WHITE MOUNTAINS, AZ (3TV/CBS 5) -- Debbie Hendricks, Arizona native and owner of outdoor store Just Roughin' It brings us some cooler hikes to take in the White Mountains this summer:
As an Arizona native, I cannot count the number of times I have had people tell me that Arizona is hot and cannot understand how anyone can survive the summers.
Well, aside from being one that much prefers the heat to the high humidity in most other places in the country, I am constantly reminding people that we are just a couple hours drive in most any direction to cooler weather hikes.
Here are 3 that are for different levels of hikers but equal in scenery. Since you are likely to be hiking this area during the summer monsoon, make sure you do so safely and follow our tips for hiking during the monsoon season.
West Fork Black River Trail
Originating in the White Mountains, the Black River flows through the Fort Apache and San Carlos Indian reservations before emptying into the Salt River. Make sure to not confuse this with the West Fork Trail that climbs Mount Baldy. This trailhead is south of Greer on Forest Road 68.
Over the course of this short segment, you will hike through a forest filled with Ponderosa and white pines, varieties of spruce and Douglas fir, plus the occasional aspen. Aside from black bear, mountain lion and coyote, the Mexican grey wolves are making their way back in the region – so while dogs are allowed, it may be better to leave them at home. Once you reach the river (which is small enough to cross by hopping on rocks), get wet if it is a warm day. Water should be treated before drinking. This trail is popular with the mountain biking crowd, so beware of bikes.
Mileage: 6 out and back - lightly trafficked
Elevation Change: 450 ft (8,900 to 8,550 ft)
West Baldy Trail
The summit of Mount Baldy reaches 11,403 feet, and while the scenery is best from the peak (or if you are a peak bagger), the actual summit is on the Fort Apache Indian Reservation and is off limits. But you can get close and the hike is well worth the “almost” getting there. The trailhead is west of Eagar off SR 273 at the Sheeps Crossing Trailhead.
This hike gives you everything – water (as you hike about 2 miles along the West Fork of the Little Colorado River), beaver dams, thick forests, small meadows and views. And like anywhere in the White Mountains, there exist large critters like black bear. As with any water hike, be sure to treat the water before drinking it – and it will totally be worth having a drink of cool water.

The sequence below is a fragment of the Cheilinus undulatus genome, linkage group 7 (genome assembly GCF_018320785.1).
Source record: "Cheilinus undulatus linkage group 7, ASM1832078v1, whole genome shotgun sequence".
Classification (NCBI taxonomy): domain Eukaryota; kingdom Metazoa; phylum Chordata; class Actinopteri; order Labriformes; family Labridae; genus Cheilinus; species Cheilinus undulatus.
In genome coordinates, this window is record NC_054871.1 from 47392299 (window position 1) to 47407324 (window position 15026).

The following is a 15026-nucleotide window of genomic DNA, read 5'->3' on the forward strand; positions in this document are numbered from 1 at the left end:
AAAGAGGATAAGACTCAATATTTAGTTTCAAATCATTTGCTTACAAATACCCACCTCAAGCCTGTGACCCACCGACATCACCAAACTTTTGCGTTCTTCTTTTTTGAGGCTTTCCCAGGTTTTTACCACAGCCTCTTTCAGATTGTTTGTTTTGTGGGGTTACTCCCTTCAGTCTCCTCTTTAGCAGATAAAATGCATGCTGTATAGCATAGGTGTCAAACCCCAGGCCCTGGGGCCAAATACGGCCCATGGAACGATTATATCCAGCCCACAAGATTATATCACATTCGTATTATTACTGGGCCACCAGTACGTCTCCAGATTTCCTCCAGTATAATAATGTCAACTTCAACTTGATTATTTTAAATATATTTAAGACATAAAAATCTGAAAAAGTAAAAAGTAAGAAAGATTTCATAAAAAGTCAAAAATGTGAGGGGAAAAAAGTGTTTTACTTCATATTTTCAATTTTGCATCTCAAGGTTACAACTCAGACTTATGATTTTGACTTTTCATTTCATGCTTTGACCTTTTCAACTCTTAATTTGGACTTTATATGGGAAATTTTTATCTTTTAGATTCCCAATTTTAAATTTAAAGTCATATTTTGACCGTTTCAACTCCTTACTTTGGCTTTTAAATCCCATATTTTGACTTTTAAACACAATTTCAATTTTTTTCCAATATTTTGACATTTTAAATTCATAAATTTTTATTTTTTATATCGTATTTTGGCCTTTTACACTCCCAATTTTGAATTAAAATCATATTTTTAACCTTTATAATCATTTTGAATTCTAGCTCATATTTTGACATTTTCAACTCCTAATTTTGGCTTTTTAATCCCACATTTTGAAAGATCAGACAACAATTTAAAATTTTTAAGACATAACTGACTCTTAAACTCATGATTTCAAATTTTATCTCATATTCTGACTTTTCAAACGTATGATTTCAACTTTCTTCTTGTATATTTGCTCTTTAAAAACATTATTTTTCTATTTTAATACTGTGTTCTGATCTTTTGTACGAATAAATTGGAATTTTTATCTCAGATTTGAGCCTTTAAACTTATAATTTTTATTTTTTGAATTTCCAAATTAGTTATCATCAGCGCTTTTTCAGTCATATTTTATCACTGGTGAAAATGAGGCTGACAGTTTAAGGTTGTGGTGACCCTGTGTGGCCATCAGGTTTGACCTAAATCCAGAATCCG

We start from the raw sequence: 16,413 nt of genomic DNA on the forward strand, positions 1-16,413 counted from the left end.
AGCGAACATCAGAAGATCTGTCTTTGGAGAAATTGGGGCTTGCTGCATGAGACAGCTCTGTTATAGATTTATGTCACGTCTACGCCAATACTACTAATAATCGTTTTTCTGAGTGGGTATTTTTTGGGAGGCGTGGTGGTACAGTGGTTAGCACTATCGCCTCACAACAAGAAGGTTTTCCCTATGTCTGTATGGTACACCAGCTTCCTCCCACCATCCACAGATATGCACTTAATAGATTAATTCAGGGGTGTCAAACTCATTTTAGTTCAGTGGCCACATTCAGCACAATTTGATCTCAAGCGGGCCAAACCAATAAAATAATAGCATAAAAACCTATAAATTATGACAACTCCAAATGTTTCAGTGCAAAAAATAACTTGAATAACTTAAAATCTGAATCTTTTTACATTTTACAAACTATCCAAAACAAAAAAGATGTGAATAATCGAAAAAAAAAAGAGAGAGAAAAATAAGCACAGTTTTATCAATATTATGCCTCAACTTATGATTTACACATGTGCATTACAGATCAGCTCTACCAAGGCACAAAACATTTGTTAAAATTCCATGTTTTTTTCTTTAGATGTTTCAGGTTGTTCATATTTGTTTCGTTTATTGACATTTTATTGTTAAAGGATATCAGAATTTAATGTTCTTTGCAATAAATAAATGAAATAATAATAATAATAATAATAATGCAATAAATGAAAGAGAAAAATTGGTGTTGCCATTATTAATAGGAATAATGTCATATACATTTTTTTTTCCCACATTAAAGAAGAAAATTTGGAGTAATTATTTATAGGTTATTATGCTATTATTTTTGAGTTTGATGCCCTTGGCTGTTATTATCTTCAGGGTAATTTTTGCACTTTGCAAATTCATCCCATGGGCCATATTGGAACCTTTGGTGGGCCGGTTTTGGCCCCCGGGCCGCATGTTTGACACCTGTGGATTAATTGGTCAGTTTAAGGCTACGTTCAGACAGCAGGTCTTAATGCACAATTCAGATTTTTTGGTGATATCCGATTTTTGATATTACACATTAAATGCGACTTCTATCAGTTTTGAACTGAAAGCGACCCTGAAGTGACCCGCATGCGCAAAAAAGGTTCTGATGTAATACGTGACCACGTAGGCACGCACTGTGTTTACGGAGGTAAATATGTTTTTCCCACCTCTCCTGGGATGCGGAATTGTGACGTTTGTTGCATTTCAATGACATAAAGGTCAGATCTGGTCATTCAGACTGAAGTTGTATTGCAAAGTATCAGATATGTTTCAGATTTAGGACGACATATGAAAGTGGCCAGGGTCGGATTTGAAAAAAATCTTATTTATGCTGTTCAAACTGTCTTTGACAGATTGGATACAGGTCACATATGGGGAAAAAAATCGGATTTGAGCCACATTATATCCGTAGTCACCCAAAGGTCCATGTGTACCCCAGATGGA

Mileage: 13.5 out and back - moderately trafficked
Elevation Change: 2,150 ft (9,200 to 11,350 ft)
This hike is one of several in the Blue-Range Primitive Area that encompasses 173,000 acres of rugged terrain along the Arizona-New Mexico border (it is the ruggedness that gives this hike a “strenuous” difficulty rating).
Like other hikes in the White Mountains, you will be in a wonderland of pine tree forests, cool creeks and green meadows. The area is also now home to the Mexican Grey Wolf due to the efforts of the US Fish and Wildlife Service to reintroduce the species.
This area was affected by the Wallow fire in 2011, but seeing how a forest regenerates is a great lesson in biology (because everyday is a school day). The trailhead is at Hannagan Meadow south of Alpine along Hwy 191.
The first mile of this hike follows the P Bar Lake Trail which takes you to something that isn’t so much a lake as it is a stock pond/puddle– keep your eyes open for mule deer and elk ordering drinks from the “bar” (just kidding).
As you continue the hike, your best scenery will come from Paradise Park, but you really cannot go wrong on any part of this hike. If you are a backpacker, take note of all the choice spots to camp at both Paradise and Moonshine parks. And of course, water should be treated before drinking – there is an obvious theme here.
Mileage: 10.3 out and back - lightly trafficked. The hike is shorter if you forego hiking Paradise Trail and make your destination Grant Creek.
Elevation Change: 1,300 ft (8,400 to 7,100 ft)